The news portal Bianet reports that according to a letter sent by the Ministry of Defense to The Council of Higher Education (YÖK), which has then been conveyed to universities, male students completing 29 years of age have two options in order to enroll or to re-enroll in a school: joining the army for 15 months or paying 15.000 TL as the first installments of the paid military service and getting the related document.

The letter sent by Ministry of Defense relies on the Law No. 1111, Military Law, Article 35/C which exists since 21.06.1927. However, this law was not applied for years and there were no obstacles for men over the age 29 during the enrollment process. Currently, there are approximately 250 students facing this situation in Middle Eastern Technical University (METU) while the number goes up to 450 students at Yildiz University.

To read the rest of the news report in English, please visit Bianet.

Sunday, April 15, 2012

Newsfeed - April 15

GIT - North America is an independent organization, supported solely by the volunteered time dedicated by its members who are faculty and graduate students working on Turkey.

To sign the inaugural declaration of GIT, please send an e-mail to -- to join GIT - North America, e-mail

More than 7,000 college students subject to investigations in Turkey

Read about the disciplinary investigations of college students who assert their basic rights of free speech on GIT - North America.

You can take your exam -- for $ 500 and while risking your life

Read about the conditions of arrested students in Turkish prisons on GIT - North America.

Zarakolu engaged in protest of silence

Ragıp Zarakolu, a Nobel Peace Prize candidate, publisher and activist who was recently released from prison after months of incarceration on terrorism-related charges, is beginning a protest of silence to avoid being used to normalize Turkey’s “abnormal” justice system. Read more on Hurriyet Daily News.

Turkey's discrepancy at home and abroad

Read an interview with Susan Woodward, an expert on conflict resolution, peace building and comparative politics, who points out the discrepancies in Turkish domestic and international politics, on Bianet.

You can take your exam -- for $ 500 and while risking your life

College students who are subjected to pre-trial detention have the right to attend their exams in their colleges -- if they pay for the gas bill of the prison transfer vehicle with which they would have to be transported to their colleges.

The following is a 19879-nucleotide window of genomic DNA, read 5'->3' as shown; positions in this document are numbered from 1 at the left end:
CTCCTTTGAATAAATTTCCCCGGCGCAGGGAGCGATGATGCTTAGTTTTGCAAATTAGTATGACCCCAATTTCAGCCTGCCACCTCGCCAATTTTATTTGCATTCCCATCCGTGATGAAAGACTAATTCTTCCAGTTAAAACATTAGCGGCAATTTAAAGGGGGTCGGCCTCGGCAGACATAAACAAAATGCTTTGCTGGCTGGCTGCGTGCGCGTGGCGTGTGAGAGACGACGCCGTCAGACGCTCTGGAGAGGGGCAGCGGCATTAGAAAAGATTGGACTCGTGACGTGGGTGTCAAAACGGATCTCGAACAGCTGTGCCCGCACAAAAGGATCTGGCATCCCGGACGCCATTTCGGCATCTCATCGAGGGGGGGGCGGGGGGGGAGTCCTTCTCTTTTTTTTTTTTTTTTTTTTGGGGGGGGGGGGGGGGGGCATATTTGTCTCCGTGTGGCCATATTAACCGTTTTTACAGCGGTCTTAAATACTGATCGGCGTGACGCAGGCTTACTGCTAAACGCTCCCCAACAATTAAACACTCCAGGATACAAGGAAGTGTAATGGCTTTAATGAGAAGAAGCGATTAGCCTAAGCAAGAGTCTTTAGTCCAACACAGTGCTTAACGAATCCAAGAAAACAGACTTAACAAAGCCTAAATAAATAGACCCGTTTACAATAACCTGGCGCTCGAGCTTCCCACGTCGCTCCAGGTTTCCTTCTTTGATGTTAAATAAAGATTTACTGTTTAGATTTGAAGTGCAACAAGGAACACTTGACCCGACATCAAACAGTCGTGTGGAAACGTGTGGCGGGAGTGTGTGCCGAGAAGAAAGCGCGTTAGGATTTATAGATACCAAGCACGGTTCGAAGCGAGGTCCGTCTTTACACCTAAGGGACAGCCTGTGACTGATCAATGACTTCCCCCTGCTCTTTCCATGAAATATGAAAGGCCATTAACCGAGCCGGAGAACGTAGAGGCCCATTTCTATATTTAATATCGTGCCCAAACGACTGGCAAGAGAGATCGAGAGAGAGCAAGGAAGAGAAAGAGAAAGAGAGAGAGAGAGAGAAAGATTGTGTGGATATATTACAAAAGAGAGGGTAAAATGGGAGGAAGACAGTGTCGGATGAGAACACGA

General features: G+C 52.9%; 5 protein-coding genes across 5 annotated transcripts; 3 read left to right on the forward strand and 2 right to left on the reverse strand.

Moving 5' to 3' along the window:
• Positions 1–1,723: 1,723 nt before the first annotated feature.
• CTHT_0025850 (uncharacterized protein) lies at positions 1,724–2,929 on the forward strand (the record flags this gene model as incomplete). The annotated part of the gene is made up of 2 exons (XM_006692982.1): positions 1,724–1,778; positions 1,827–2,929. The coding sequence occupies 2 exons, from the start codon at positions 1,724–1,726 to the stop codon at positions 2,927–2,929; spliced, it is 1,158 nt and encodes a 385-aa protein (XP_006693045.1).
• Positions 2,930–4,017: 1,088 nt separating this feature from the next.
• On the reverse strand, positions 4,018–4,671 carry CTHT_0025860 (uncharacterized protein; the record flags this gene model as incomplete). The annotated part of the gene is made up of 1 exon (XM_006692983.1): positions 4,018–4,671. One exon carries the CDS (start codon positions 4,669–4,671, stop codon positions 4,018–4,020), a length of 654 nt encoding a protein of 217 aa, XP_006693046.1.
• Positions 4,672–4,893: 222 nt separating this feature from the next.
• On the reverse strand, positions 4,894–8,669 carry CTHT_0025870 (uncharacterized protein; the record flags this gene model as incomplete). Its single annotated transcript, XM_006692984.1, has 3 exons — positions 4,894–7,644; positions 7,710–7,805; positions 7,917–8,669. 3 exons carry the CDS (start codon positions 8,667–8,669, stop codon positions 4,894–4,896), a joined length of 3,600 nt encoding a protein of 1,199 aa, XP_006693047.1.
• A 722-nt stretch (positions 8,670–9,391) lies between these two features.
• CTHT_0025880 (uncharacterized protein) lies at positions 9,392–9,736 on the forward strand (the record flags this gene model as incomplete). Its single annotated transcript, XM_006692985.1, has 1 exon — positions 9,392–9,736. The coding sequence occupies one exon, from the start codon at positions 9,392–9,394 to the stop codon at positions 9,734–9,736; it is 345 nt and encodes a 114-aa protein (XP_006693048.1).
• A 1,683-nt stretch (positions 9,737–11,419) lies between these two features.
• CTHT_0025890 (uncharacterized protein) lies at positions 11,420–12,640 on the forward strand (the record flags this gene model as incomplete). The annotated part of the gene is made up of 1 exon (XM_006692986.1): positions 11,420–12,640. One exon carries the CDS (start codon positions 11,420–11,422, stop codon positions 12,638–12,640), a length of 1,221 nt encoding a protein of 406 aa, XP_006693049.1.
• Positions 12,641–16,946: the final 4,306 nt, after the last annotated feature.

These vehicles are well known in Turkey as they made the news when one of them burnt down last September with five inmates, who were burnt to their deaths when the two drivers and ten soldiers could not unlock their door (for the news report in Turkish, see Radikal).

If an arrested student is held in an Istanbul prison while her college is in Ankara, the bill she would have to pay might be as high as TL 1,000 (more than $ 500), states the news report entitled the "Prison Diaries of Arrested Students," which was prepared Emiyra Yılmaz for The report (in Turkish) includes other details of the life of students in prison.

Next week, we will publish English translations of two letters we received from students.

More than 7,000 college students subject to investigations

The minister of National Education, Ömer Dinçer, stated that in 2010 and 2011 a total of 7,043 college students have been subjected to disciplinary investigations at their colleges. 4,602 of them have received suspensions while 55 have been expelled from their colleges.

Dinçer's statement was in response to a parliamentary question posed by Levent Tüzel, an independent MP (member of parliament), who represents Istanbul.

Veli Ağbaba, another MP who represents Malatya and is a member of the Republican People's Party, commented that the situation in universities is worse than it had been under the 1980 military regime as university administrations assume the role of judges and punish their students long before courts make any decisions about their actions, which are mostly basic assertions of civil liberties.

Wednesday, April 11, 2012

Newsfeed - April 11

GIT - North America is an independent organization, supported solely by the volunteered time dedicated by its members who are faculty and graduate students working on Turkey.

To sign the inaugural declaration of GIT, please send an e-mail to -- to join GIT - North America, e-mail

Another journalist and two more students arrested

Read about the arrest of yet another journalist and two more college students, who were reporting and participating at (respectively) the Newroz celebrations in Istanbul, on GIT - North America.